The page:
The book: “The Greatest Game Ever Pitched: Juan Marichal, Warren Spahn, and the Pitching Duel of the Century”
The author: Jim Kaplan
The vital stats: Triumph Books, 256 pages, $24.95.
The pitch: As the Dodgers make their first trip into San Francisco, we go back to a contest that took place on July 2, 1963 at Candlestick Park.
It’ll never be duplicated.
Yet, was it the greatest game ever pitched? Kaplan, a former Sports Illustrated writer, seems to build an argument for it — the Braves’ 42-year-old Spahn and the Giants’ 25-year-old Marichal, two future Hall of Famers, began a duel at 8:21 p.m. and had 16 innings wrapped up in just over four hours, when (spoiler alert) Willie Mays hit a walk-off homer.
Just 15,000-plus saw it first hand — including Bud Selig, as it turned out. So did Spahn’s son, Greg, who points out in the introduction that this was a time when we “were able to follow baseball without the distractions of strikes, lockouts, mascots, endless announcements and loud music. Attending a ballgame was an unexpurgated joy.”
Even in chilly Candlestick Park? We beg to ddddddiffffffer.
Kaplan’s reconstruction efforts of a contest he didn’t actually see come through interviews with Marichal and others (Spahn died in 2003), refocing on an event that would have been an instant classic on ESPN had it been played in the last 10 years.
Back then, before five-man rotations, strict pitch counts, specialized relief pitchers and frequent substitutions, games like this were more the norm.
But still, 16 innings for each starter? You’ve got our attention.
In addition to telling the story again, Kaplan’s sidebars highlight other games that could be considered the “greatest,” and are a welcome addition — before getting a taste of this one, we’d have thought the perfect game that Sandy Koufax threw against the Chicago Cubs in 1965, where losing pitcher Bob Hendley had a one-hitter and lost 1-0 in one hour, 43 minutes at Dodger Stadium was far greater. In a way, it is. Maybe because our memory wants to believe it to be so.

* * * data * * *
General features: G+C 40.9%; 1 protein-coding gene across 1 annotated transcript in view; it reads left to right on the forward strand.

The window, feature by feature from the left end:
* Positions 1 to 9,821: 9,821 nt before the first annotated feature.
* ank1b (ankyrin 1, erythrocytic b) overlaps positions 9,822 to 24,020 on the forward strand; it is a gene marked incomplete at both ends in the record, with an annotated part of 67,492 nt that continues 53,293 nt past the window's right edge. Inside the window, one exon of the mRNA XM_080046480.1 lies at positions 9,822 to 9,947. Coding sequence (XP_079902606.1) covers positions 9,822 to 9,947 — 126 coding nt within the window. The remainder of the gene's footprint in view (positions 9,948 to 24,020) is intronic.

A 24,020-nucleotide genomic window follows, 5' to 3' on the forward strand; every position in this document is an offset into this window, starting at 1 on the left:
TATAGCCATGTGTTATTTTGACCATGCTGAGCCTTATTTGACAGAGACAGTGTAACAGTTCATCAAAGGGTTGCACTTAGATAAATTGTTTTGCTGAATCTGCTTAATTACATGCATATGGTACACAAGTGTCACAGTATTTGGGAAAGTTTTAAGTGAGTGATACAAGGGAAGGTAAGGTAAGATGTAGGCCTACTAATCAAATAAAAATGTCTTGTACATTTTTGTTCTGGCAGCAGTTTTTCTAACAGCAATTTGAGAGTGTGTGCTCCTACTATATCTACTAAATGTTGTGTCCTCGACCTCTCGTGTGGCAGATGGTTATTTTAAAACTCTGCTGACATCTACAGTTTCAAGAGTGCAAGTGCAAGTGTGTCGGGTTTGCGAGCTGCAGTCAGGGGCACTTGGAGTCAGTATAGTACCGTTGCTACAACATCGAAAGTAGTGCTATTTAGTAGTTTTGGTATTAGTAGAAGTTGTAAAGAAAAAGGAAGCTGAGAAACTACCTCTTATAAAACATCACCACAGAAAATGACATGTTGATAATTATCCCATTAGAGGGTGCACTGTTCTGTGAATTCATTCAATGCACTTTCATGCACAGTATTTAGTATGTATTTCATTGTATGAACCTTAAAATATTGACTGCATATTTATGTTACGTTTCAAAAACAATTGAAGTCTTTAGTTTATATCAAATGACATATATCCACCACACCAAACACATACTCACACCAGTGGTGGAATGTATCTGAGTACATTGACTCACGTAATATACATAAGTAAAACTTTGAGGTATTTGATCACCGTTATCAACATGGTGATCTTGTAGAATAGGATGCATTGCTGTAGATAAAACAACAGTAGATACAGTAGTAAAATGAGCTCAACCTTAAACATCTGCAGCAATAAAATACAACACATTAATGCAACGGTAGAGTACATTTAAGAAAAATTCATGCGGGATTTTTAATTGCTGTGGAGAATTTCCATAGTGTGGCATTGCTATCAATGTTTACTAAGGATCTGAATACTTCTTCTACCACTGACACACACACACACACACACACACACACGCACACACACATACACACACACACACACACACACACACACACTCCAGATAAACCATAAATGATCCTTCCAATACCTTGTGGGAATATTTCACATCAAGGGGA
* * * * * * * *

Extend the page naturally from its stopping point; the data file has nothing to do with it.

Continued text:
After a rather slow start to the story, Kaplan has already given an account of the whole Marichal-Spahn dual by page 131. You can only do much to Retrosheet.org. With with 70 pages to go, it turns into a mini-bio about how the careers of Marichal and Spahn end up — they become teammates briefly for the second half of the ’65 season in San Francisco. Nearly 20 pages are dedicated to Marichal’s bat-striking incident with the Dodgers’ Johnny Roseboro, which could be a book unto itself.
How it goes down in the scorebook: Not the most compelling read, but if you make it through, we’d like to give you the Veni-Vidi-Vixi pin — I came, I saw, I survived — like the ones they used to give out to fans who actually endured extra-inning games at Candlestick. Too bad those who actually made it to the end of this one didn’t get the prized badge of honor. They got something better instead — a memory of a game that hardly anyone else saw. If they’ve got enough patience to get through this book, they’ll be rewarded as well.
How it happened: A Retrosheet.com account of the game, which is also captured in the appendix of the book (linked here).
Coming up: A Marichal autobiography called “My Journey from the Dominican Republic to Cooperstown,” with Lew Freedman, is scheduled to come out later this summer (linked here).